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2013 Villain: Porter Airlines

Nominated for: trying to use public space for private interests.

Torontoist is ending the year by naming our Heroes and Villains: the very best and very worst people, places, things, and ideas that have had an influence on the city over the past 12 months. Cast your ballot until 2 p.m. on January 1. At 4 p.m. we will reveal your choices for Toronto’s Superhero and Supervillain of the year.

villain porter brett lamb

Beware the uniformed raccoon.

Adorable, yes, but also conniving, and indifferent to its effect on the surrounding environment. In other words, the ideal mascot for Porter Airlines.

In its few years of existence Porter has won over many skeptical minds with free cashews, booze poured in real glasses, and pillbox hat-wearing flight attendants. But however successful Porter has been—one hundred times more passengers use the island airport than did seven years ago—its stylish branding and nice perks are not a substitute for being a good or honest tenant of Toronto’s waterfront.

When he launched Porter, CEO Robert Deluce promised that jets were not a part of the airline’s business model. He scoffed at a 2003 mayoral campaign ad that featured two dozen jets in the air, arguing that the image was misleading. But now, it turns out he wants jets, 30 in all, and would like to re-open a 30-year-old tripartite agreement that currently prohibits them. And it needs to happen now: there’s a conditional order for those planes sitting on a Bombardier executive’s desk.

We are told not to worry about the accompanying traffic that would come from another doubling of flights, or potential health risks, or how this might limit the kind of waterfront development we might want. We are told not to worry about the $300 million cost of extending the runway by four football fields into Lake Ontario, although no one has stood up and said they will pay for it. We are told not to worry about a potential influx of flights to the airport, since it’s currently limited to 200 flight slots anyway. Sure, the change would mean that any jets that meet the noise requirements could fly there, and flight slots could change, and WestJet really wants to join the party, but just don’t worry.

Don’t worry, we’re told, because the raccoon is cute and innocent, and is just trying to survive in its raccoon way. Forget that this is a debate about giving private companies control over public space, about how we plan for and think about our waterfront, about the wisdom of re-opening broad agreements for specific business interests over which we have little control.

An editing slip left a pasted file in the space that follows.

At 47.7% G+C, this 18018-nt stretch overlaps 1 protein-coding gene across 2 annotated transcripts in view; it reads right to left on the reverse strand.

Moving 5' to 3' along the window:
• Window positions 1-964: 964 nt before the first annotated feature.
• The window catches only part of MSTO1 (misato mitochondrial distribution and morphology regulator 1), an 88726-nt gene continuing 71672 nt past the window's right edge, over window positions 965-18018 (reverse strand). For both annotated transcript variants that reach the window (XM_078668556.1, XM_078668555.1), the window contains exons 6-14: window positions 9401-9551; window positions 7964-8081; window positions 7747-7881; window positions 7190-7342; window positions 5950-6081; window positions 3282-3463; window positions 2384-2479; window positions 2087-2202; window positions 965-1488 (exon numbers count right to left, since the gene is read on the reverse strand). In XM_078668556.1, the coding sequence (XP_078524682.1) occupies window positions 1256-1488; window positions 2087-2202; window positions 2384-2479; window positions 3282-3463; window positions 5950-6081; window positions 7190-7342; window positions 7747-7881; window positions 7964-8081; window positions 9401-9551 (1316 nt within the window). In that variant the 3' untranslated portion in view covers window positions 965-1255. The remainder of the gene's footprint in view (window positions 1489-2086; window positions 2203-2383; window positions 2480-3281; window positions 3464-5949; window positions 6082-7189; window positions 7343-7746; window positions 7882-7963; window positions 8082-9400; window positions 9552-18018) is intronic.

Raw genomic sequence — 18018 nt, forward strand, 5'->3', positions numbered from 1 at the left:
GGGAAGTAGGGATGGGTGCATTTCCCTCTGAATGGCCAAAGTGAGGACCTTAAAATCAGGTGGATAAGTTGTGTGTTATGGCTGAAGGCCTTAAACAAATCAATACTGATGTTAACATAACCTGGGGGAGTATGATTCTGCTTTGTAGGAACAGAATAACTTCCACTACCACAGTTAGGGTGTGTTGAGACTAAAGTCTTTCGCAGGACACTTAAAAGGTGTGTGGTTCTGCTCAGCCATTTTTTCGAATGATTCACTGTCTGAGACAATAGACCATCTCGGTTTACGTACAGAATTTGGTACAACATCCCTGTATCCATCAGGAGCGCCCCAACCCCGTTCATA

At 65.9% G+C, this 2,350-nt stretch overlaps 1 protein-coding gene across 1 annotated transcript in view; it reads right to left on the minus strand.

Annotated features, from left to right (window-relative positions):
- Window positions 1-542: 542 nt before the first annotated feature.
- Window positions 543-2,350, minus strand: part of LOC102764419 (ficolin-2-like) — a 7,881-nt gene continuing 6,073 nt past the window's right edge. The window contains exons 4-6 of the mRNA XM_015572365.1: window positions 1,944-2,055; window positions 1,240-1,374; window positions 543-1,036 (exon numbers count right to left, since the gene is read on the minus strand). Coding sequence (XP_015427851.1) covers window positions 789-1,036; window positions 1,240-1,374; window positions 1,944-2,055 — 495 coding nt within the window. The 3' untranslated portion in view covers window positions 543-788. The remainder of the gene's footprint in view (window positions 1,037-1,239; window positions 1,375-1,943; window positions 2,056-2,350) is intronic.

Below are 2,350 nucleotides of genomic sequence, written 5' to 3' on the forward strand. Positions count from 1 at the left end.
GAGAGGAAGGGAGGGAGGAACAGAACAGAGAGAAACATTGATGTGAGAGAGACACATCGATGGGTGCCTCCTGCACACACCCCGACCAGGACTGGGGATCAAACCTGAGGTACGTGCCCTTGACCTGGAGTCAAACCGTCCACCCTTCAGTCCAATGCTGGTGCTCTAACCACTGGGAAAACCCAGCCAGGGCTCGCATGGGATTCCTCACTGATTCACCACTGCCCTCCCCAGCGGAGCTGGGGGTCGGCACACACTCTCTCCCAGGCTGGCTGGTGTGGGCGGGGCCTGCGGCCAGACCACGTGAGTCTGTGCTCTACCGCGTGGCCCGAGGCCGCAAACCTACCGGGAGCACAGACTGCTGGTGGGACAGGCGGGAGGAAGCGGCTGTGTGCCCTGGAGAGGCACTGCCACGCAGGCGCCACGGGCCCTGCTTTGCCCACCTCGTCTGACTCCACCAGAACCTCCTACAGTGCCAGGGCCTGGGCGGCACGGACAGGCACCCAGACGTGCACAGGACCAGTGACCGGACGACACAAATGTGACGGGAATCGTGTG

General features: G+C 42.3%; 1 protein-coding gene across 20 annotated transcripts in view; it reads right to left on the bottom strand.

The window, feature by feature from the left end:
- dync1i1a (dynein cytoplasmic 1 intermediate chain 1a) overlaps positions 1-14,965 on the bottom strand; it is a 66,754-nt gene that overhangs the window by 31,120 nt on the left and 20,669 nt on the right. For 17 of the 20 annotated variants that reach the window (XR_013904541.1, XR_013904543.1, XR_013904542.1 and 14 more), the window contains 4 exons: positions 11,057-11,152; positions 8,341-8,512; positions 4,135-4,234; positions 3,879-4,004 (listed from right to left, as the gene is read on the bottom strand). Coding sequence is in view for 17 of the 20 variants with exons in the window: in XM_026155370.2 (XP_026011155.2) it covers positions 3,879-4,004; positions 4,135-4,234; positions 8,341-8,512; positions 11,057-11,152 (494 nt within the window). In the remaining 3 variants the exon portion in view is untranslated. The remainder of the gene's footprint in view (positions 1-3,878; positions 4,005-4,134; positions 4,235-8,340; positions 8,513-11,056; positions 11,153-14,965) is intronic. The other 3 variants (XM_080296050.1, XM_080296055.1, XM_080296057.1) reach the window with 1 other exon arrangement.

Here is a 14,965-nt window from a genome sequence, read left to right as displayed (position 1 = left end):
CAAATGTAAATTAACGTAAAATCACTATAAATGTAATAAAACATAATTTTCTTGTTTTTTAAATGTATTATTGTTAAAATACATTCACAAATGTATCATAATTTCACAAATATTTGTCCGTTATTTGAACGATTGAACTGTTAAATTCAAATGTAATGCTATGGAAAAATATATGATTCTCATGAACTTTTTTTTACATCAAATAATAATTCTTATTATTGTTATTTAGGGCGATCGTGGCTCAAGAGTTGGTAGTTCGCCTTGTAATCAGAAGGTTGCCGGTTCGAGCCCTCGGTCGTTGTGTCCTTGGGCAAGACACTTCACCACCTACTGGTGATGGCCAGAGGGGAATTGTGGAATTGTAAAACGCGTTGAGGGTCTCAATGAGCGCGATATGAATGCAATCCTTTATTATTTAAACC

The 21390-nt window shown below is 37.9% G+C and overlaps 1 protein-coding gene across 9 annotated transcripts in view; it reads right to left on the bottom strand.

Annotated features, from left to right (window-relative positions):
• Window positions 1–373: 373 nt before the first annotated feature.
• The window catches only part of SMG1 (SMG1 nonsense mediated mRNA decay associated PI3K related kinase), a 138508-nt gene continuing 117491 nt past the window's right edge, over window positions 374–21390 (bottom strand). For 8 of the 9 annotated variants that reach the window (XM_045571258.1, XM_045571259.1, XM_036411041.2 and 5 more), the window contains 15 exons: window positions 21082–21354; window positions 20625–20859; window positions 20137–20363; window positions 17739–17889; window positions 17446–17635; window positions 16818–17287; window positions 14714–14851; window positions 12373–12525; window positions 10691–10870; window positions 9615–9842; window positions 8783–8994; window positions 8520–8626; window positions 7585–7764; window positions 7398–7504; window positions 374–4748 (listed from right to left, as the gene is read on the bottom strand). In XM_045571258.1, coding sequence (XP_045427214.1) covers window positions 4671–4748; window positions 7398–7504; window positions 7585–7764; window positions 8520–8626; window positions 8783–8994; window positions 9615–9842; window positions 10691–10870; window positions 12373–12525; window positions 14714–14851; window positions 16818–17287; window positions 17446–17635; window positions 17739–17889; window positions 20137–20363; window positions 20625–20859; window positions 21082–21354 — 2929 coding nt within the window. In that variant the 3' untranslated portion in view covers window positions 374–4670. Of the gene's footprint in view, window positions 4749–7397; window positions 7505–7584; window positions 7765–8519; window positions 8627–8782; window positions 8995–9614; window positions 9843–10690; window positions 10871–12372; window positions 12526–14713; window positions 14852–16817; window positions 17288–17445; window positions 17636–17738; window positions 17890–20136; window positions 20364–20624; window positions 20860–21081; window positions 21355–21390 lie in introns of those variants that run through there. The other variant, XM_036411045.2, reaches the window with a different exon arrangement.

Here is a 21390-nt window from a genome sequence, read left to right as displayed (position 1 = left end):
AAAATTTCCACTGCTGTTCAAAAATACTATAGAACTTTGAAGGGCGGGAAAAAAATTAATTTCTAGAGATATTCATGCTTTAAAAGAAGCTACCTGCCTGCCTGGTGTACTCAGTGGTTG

Beware the uniformed raccoon.



  • A_Change_Has_Gotta_Come

    Yes, Porter Airlines, Robert Deluce and the TPA, a bunch of liars who cannot be trusted. Mislead, deceive and / or obfuscate. That is how they operate and Torontonians, and especially, City Councillors, need to know this.

  • Diane Samuel

    Porter Airlines is the villain of the year for taking out many high priced ads in the National Post, the Star and Globe and Mail readers to misinform readers that a citizens’ group wants to close down their airport, rather than that they are protesting against the proposal for jet expansion.

    WaterfrontTO, ex- mayors David Miller and John Crombie, urban developer, Jack Diamond and urban planners, Ken Greenberg and Paul Bedford are opposed to this jet expansion, and Toronto’s Board of Health voted unanimously against it, too. The burden of pollution around the airport is already 15% higher than the rest of Toronto.

    Porter also bused in their employees to fill the seats at a public consultation so that fewer of their opponents had seats, and lobbied Mayor Ford without signing in as lobbyists.

  • OpportKnocks

    Agree Deluce/Porter and his Corporate Welfare enablers at the TPA and in the Federal Cabinet (take a bow Lisa and Jim) are easily the villains of the year in Toronto.

    There is no good reason that travellers to vacation destinations and on other 4-5 hour flights cannot spend an extra 20 or 30 minutes and fly out of Pearson.

    There is no reason to reverse the 40 years of progress and billions of dollars that has been invested in converting our central waterfront from a derelict post-industrial wasteland into a marvellous asset for the community, recreation and tourism.

  • andrew97

    If Westjet actually wanted to fly jets out of the island airport, they would be applying to the TPA and Transport Canada, not talking to the Globe and Mail. All they really wanted to do was two things: get their names in the paper and yank Deluce’s chain.

    That Globe article notes that Billy Bishop is at capacity, so most of the new jet service (by Porter, Westjet, or anyone else) will come at the expense of existing propeller service. An optimist would say this would limit the impact of jet service from the island, a pessimist would be looking for Porter to propose a second runway.

  • OgtheDim

    “300 million to extend the runway is trump change,”

    Chump I think is what you mean, And given how much various people yell and scream around Toronto about $500 bunny suits, I would suggest 30% of a BILLION is a bit more then pocket change.


    On another note, of all the stories this year, there was only one where it was rather obvious that a concerted effort was being made to provide opinions from a certain viewpoint as much as possible:

    support for Porter and the airport expansion.

    I’m not sure if it was paid for, or just people who work for the firm. But, it was rather obvious.

    Now, before you call me just a person against Porter or the Island airport, I can tell you I am not sure if the airport expansion is a good thing or not. But, we MUST do this with due process.